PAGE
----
Ferrara graduated with a bachelor's degree in physical education and general science and earned his master's degree (also from the University of Nebraska) in education. He spent four years in Council Bluffs, Iowa, working as a physical education teacher before he returned to New York. Ferrara worked at Aquinas Institute in Rochester from 1978 to 1983, teaching both phys ed and general science. He then moved to another Catholic high school, Bishop Kearney, in 1983-84, where he taught science before returning to his hometown in 1984 to start work as an assistant high school principal.

It's clear it's been an emotional farewell, but Ferrara said he just felt now was the time to retire.

“The gap between me and the kids has gotten to a point where it was in my opinion the right time to move on,” he said. “I'm going out with a great class.”

That class dedicated its yearbook to Ferrara, surprising him with the honor at an assembly attended by his two brothers, Michael and David; wife, Elaine; and two daughters, Lindsey and Jacqueline.

Two of the three Ferrara boys ended up in education — Michael is principal of Waterloo High School, while David is a lawyer in Syracuse — not a bad showing for three boys whose parents never finished high school. Ferrara attributes much of that success to his mother, Jane, who raised three boys alone after her husband died when Ferrara was just 10 years old.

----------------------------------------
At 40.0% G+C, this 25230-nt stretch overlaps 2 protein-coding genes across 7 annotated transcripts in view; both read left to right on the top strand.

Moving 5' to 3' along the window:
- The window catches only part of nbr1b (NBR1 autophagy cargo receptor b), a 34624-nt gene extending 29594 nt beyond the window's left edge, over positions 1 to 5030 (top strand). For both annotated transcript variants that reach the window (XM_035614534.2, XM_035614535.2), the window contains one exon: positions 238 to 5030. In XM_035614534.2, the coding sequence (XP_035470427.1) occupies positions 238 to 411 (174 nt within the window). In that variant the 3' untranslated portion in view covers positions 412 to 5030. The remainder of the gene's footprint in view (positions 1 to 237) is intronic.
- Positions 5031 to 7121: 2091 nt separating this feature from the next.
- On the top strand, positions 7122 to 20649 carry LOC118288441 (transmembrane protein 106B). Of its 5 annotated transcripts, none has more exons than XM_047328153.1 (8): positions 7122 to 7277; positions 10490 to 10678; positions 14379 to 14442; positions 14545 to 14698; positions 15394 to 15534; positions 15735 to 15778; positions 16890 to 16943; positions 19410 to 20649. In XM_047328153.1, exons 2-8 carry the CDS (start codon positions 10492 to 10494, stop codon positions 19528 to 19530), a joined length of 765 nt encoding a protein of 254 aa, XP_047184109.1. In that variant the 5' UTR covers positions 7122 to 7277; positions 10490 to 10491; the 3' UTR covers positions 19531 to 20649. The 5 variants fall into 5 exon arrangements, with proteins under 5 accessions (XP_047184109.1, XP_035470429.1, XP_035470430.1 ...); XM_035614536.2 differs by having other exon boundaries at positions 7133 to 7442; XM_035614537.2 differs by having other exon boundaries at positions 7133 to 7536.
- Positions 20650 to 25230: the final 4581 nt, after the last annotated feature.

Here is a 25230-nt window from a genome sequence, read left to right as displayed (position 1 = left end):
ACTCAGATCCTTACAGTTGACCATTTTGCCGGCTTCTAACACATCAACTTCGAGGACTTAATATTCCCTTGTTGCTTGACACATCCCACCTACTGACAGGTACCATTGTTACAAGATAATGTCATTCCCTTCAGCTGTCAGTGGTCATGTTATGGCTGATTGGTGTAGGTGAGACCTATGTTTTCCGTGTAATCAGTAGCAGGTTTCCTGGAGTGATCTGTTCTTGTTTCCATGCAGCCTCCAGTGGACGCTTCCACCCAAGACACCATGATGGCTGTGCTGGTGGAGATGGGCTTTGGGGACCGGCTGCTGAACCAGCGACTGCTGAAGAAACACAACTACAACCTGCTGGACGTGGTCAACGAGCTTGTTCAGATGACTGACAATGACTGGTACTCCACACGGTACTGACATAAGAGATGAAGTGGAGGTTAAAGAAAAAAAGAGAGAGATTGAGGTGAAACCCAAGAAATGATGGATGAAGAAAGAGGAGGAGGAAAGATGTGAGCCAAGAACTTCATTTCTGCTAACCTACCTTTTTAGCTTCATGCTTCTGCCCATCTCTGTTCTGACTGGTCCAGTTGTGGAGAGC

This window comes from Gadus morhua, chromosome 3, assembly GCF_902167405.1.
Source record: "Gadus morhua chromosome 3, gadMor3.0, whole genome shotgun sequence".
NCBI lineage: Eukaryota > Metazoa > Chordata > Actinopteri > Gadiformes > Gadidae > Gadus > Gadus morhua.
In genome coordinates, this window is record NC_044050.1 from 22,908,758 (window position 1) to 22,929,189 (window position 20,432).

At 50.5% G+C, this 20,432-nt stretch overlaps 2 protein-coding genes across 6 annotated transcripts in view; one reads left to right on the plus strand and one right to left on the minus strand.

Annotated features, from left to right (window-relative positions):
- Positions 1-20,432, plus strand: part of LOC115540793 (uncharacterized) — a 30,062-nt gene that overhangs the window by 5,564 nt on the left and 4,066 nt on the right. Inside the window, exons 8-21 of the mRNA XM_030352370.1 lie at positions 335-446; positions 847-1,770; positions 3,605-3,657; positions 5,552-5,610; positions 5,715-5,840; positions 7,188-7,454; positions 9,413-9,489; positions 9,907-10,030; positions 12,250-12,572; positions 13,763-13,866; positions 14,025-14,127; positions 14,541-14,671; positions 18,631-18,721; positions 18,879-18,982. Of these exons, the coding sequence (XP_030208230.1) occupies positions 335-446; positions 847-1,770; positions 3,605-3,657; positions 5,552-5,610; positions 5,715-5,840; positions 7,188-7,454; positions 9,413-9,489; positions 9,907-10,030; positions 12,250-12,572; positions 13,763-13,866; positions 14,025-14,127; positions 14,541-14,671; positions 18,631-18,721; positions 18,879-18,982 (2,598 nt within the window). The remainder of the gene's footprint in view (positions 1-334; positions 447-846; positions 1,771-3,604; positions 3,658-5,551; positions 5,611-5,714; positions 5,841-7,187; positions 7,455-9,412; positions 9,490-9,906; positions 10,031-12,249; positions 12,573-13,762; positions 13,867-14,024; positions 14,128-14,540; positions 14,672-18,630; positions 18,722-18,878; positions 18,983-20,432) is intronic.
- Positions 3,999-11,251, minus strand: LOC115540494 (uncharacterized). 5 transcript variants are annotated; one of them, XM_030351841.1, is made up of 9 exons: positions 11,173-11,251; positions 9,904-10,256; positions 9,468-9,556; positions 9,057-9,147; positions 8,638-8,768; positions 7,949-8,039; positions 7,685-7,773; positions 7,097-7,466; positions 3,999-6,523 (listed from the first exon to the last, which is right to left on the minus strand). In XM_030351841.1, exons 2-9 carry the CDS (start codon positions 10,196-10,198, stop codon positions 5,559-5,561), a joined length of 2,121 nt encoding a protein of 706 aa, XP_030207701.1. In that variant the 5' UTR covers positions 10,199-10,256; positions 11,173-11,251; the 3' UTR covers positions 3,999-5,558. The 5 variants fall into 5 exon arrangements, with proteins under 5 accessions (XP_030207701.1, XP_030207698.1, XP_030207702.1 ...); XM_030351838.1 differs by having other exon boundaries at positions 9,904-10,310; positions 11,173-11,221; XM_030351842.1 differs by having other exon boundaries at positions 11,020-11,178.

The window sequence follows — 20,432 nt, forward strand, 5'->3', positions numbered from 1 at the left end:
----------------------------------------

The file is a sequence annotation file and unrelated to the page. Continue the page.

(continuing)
“She was by far the driving force in finishing high school and going to college,” he said. “She felt it was the best opportunity.”

Her hard work also left a lasting impression.

“She taught us you were going to be responsible at an early age. We picked up on that work ethic, responsibility and commitment to family that I strongly believe has carried over to our professional careers, and current family with spouses and children,” Ferrara said.